By Gwen Rockwood, newspaper columnist and mama of 3
For the past month or so, I’ve been waiting for Mother Nature’s punch line. Because the unusually mild winter and the spring-like temperatures in February and March felt like a practical joke. I resisted the urge to pull out my sandals, and I’ve kept my winter coat hanging right by the door.
I didn’t want to warm up to the idea of an early spring only to have the green, grassy rug pulled out from beneath me. I knew if I got excited about 70-degree days, I’d surely wake up one morning to a foot of snow and a week full of school snow days.
But today’s cloudless sky and 80-degree temperature has made me a believer. Spring has come and winter really is over, even though it feels like it never came.
And I know why it never came. It’s because I bought snow boots. I was caught unprepared during the previous winter’s record-breaking snowfall, so I learned my lesson and bought snow boots for the whole family in early November. As far as footwear goes, we were ready for a blizzard. And that’s precisely why we never got anything other than a few flakes that looked more like a dusting of powdered sugar on the lawn.
If you enjoyed the mild temperatures last winter, you can thank me and the five pairs of new, untouched snow boots lined up by our back door.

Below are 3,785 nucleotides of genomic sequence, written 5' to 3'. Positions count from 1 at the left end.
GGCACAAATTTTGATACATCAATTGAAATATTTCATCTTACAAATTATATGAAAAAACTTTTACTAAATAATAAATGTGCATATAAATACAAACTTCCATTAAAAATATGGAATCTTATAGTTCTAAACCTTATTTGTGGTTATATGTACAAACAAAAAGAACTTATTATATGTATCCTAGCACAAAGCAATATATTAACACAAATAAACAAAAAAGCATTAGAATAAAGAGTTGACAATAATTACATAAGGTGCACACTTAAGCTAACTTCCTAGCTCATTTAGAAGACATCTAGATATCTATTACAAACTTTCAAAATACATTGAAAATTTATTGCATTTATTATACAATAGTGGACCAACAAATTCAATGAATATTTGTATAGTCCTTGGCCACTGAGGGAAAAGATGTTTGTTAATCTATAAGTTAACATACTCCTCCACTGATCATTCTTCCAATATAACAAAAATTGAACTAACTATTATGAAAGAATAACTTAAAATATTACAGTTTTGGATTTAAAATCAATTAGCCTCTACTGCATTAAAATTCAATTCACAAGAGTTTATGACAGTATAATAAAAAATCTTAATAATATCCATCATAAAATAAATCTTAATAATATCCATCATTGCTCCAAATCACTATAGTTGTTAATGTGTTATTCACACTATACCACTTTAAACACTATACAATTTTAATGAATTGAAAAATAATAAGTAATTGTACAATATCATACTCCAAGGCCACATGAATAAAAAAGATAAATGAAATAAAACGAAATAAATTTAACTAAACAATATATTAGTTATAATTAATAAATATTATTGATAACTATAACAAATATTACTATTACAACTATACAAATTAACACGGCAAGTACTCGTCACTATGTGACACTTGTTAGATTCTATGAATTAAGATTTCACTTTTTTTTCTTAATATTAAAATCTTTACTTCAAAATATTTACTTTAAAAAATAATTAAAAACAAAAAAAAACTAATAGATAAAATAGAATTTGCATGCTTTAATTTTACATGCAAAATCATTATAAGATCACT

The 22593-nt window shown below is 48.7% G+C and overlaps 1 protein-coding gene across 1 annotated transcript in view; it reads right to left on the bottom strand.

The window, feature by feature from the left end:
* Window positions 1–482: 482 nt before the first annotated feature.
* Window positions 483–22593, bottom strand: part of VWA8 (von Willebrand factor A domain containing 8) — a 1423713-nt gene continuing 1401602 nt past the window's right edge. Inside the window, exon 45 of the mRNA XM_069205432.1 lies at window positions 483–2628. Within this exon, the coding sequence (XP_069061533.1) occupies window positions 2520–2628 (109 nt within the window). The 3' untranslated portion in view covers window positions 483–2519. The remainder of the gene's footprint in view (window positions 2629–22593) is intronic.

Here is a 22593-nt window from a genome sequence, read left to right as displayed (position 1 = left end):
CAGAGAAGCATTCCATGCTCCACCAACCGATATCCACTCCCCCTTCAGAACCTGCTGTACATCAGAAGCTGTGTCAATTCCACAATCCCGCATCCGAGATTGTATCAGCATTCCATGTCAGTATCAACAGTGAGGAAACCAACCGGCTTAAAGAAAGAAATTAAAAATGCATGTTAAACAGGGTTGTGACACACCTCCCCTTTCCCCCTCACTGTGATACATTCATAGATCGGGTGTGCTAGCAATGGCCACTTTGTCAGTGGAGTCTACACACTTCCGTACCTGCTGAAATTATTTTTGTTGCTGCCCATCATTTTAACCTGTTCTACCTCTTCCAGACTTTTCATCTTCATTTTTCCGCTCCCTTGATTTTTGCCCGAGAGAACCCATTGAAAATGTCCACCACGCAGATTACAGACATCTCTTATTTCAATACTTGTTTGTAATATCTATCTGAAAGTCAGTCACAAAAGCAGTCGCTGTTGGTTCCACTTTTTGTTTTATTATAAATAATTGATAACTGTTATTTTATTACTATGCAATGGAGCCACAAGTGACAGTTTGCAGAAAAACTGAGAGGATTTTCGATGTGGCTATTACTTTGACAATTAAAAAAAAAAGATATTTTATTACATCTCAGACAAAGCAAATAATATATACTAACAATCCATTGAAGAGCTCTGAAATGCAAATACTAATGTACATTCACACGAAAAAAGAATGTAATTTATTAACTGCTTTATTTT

By next winter, the kids will have outgrown the new snow boots which means we’ll probably get a snowy smack down in November, so mark your calendars. Mother Nature has a wicked sense of humor.
Even though I’m thrilled about spring’s early arrival, I’m not so happy about what came with it. A painter who was working on our back deck last week told me he saw a black snake slither out from under it. He said it was a really big snake, spreading his arms out wide to show me the length. I’m guessing snakes woke up and crept out early this year to sun themselves in the warm weather.
Just knowing the big snake is out there somewhere is making me nuts. I’m still trying to house-train our new beagle puppy, Charlie, so I have to accompany him outside and praise him profusely anytime he manages to do his business on the grass instead of my carpet. But it’s tough to go into the yard and watch Charlie when I’m constantly scanning for the snake.
Every time I step onto the deck, I imagine a huge black snake lounging there in one of my deck chairs, wearing sunglasses and sipping on a mojito. Then once I’ve cleared the deck and have confirmed he’s not underfoot, I start imagining he has slithered up a tree and is waiting to fall from a low branch onto my head. So I stay busy searching for the snake, looking down and then up and then down again. Meanwhile, poor Charlie has already peed and waits not-so-patiently for his praise and treat.
Don’t bother saying that black snakes only eat mice and aren’t the least bit dangerous. My head may realize it’s true, but my gut instinct isn’t buying it. In my book, there are no “good snakes”. Poisonous or not, any snake sighting would surely induce a heart attack, and heart attacks fall squarely in the “not good” category.
So hurray for sandals, sunshine and the smell of honeysuckle. But one thing is certain: If I ever do spot that snake, I will most definitely have a big “spring” in my step.